Student Loans - Financial Regulation
Last reviewed or updated: January 13, 2022
Many individuals and families use student loans to pay for the cost of school tuition and other higher education related expenses. Borrowing money for higher education requires careful consideration; unless there are extenuating circumstances, student loan debt stays with you until it is paid in full.
There are two federal student loan programs through the U.S. Department of Education: the William D. Ford Federal Direct Loan (Direct Loan) Program and the Federal Perkins Loan Program.
The U.S. Department of Education is a direct lender through the largest federal student loan program: the William D. Ford Federal Direct Loan (Direct Loan) Program. The four types of loans available under the Direct Loan program are as follows:
- Direct Subsidized Loans: available to undergraduate students demonstrating financial need to help pay for higher education costs at colleges or career schools.
- Direct Unsubsidized Loans: available to undergraduate, graduate, and professional students, regardless of financial need.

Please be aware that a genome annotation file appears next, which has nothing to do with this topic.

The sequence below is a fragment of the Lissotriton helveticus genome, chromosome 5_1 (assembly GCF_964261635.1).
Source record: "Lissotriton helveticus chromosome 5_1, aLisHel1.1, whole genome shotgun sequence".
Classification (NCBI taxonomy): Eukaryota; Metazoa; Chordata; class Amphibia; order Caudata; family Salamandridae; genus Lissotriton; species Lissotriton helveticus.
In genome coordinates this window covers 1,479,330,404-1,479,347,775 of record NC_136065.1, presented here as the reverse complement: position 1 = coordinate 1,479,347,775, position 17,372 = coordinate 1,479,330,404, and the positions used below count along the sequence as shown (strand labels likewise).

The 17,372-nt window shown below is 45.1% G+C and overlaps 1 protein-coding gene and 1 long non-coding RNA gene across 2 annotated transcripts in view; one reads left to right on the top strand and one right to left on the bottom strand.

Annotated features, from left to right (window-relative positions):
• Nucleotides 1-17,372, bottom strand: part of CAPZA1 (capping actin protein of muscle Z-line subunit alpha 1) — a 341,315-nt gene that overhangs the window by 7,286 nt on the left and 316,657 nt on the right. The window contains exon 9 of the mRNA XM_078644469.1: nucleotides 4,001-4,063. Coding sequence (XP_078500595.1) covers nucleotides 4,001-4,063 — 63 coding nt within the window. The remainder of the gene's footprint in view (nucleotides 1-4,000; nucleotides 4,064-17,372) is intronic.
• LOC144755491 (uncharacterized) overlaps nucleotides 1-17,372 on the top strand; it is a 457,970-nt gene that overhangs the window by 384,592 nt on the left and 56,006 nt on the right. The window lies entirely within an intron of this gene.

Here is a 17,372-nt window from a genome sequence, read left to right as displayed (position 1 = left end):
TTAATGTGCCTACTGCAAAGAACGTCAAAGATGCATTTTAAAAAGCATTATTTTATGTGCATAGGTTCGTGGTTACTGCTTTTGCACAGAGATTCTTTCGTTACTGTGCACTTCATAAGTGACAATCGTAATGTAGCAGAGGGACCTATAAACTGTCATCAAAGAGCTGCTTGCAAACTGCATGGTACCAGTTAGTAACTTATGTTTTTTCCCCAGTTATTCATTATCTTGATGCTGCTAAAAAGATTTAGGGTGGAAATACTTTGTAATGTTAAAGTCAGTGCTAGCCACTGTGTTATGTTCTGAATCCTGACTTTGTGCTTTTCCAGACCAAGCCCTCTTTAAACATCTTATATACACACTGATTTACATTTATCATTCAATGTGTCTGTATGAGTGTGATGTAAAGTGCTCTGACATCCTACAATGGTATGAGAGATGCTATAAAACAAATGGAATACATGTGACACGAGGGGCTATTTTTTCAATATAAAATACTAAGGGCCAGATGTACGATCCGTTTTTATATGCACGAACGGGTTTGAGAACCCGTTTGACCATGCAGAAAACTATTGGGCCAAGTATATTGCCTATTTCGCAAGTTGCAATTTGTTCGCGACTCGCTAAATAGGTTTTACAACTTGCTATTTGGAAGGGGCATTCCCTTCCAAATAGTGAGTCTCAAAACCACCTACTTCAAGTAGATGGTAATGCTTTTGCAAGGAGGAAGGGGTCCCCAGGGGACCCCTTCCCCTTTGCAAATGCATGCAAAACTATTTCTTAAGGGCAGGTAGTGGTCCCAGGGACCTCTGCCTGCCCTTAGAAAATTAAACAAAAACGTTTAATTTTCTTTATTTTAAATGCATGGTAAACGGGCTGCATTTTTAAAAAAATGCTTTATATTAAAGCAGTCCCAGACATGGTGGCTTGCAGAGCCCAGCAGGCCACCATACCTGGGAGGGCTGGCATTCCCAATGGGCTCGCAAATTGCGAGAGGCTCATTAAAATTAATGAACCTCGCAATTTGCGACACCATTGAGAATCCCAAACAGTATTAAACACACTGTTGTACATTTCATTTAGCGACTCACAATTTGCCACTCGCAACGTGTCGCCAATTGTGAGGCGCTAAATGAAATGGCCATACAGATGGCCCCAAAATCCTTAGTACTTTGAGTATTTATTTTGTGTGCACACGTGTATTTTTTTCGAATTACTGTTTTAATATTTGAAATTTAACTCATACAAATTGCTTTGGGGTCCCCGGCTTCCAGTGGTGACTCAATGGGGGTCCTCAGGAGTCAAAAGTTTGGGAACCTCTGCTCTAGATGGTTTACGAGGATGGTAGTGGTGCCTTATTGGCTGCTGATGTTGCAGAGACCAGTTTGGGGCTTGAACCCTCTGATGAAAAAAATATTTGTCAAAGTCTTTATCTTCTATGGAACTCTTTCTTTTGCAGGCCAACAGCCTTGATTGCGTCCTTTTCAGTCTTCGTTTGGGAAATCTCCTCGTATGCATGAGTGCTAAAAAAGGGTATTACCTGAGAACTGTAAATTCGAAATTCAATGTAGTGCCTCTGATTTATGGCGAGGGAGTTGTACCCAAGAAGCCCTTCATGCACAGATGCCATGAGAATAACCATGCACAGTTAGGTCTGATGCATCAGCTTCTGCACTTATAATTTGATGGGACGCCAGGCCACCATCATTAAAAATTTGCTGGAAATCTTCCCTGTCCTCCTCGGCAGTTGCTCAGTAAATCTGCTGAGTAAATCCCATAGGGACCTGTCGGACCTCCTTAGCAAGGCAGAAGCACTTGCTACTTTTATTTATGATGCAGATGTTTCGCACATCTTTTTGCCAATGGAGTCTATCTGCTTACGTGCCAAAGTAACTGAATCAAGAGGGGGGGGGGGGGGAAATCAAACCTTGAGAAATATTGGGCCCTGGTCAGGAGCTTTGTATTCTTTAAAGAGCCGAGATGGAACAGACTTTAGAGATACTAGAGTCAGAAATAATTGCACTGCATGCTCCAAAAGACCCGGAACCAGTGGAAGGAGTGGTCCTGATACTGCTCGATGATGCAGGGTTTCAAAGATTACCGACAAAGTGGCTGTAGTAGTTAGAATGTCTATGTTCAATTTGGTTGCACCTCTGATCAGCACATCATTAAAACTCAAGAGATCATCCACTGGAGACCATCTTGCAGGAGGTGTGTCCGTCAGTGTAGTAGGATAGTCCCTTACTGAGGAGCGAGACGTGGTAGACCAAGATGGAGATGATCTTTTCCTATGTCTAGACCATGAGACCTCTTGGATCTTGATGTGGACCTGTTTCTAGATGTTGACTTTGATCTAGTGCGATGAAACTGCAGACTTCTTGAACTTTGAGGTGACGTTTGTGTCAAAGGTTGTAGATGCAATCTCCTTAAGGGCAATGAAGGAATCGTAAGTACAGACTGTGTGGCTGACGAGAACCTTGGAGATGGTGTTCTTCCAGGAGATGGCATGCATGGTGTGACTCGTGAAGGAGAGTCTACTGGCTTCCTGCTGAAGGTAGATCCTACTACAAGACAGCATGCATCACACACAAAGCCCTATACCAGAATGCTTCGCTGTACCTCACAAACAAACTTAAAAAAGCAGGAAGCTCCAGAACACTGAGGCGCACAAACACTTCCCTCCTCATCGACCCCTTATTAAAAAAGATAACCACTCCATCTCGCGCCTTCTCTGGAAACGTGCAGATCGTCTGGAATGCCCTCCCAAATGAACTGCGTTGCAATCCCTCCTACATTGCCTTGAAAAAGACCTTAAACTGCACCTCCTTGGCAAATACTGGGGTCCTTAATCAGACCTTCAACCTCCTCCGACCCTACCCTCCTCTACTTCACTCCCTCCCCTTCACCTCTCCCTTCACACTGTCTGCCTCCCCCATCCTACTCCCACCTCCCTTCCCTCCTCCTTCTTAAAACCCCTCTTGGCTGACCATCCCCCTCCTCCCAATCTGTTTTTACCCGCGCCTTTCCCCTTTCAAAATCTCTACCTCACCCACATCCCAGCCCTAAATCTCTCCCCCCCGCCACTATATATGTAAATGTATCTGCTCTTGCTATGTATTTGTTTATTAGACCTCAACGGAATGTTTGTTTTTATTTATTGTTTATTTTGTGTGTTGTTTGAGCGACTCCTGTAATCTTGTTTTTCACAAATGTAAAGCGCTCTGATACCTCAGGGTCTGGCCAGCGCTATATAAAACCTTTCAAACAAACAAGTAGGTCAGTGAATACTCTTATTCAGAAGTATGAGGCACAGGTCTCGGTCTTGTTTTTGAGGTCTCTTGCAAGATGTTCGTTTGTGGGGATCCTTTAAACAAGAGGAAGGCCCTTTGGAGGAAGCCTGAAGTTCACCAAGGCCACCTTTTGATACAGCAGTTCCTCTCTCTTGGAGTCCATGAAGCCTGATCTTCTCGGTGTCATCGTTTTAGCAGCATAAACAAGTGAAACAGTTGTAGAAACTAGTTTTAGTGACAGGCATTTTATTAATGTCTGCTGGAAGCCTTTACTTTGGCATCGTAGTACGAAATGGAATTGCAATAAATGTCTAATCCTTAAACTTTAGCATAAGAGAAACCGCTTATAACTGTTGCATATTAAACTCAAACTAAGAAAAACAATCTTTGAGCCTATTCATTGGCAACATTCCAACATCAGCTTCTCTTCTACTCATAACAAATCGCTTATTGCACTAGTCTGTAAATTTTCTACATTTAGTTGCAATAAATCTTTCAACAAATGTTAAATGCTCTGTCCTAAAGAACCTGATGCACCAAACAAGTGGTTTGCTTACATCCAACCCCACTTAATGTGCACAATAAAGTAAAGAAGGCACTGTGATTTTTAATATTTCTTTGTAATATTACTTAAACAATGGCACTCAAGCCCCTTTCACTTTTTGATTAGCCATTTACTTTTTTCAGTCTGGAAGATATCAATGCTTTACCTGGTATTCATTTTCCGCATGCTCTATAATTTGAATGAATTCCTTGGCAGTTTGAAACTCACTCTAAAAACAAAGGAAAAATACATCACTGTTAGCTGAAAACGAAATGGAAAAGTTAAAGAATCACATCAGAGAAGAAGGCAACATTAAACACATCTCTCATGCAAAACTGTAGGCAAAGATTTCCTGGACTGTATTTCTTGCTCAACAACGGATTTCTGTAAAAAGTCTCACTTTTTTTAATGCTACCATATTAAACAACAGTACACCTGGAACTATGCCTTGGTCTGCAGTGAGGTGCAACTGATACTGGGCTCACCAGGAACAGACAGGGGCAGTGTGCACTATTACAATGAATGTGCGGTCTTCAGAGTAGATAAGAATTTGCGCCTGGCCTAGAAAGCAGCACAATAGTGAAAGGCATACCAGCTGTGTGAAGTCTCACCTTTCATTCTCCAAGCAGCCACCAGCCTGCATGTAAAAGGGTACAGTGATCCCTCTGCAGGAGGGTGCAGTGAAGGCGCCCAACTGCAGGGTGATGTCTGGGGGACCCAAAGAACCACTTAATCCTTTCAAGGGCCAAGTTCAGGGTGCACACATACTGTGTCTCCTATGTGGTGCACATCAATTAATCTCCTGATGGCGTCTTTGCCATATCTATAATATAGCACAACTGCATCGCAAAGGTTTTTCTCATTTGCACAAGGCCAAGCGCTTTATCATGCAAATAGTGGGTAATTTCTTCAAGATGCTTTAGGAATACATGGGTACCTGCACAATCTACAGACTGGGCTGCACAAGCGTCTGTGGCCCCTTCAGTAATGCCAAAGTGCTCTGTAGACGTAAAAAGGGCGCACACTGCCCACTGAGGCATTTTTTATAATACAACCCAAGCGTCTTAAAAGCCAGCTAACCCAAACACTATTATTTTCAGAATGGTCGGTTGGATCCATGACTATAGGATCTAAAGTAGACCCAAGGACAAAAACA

- Direct PLUS Loans: available to graduate and professional students or parents of dependent undergraduate students to help pay for education expenses not covered by other financial aid.
- Direct Consolidation Loans: allows you to combine all eligible federal student loans into one loan with one loan servicer.
The Federal Perkins Loan Program is a program where the school is the lender and is available to undergraduates and graduate students with exceptional financial need.
Federal Student Aid has additional information and answers to questions about the student loan process and eligibility. Federal Student Aid also has more information for you and your family if you would like to apply for federal financial aid and need help filling out the FAFSA (Free Application for Federal Student Aid).
The CFPB has answers to questions about paying off student loans and repayment programs.
Visit the Maryland Student Loan Ombudsman page for additional resources.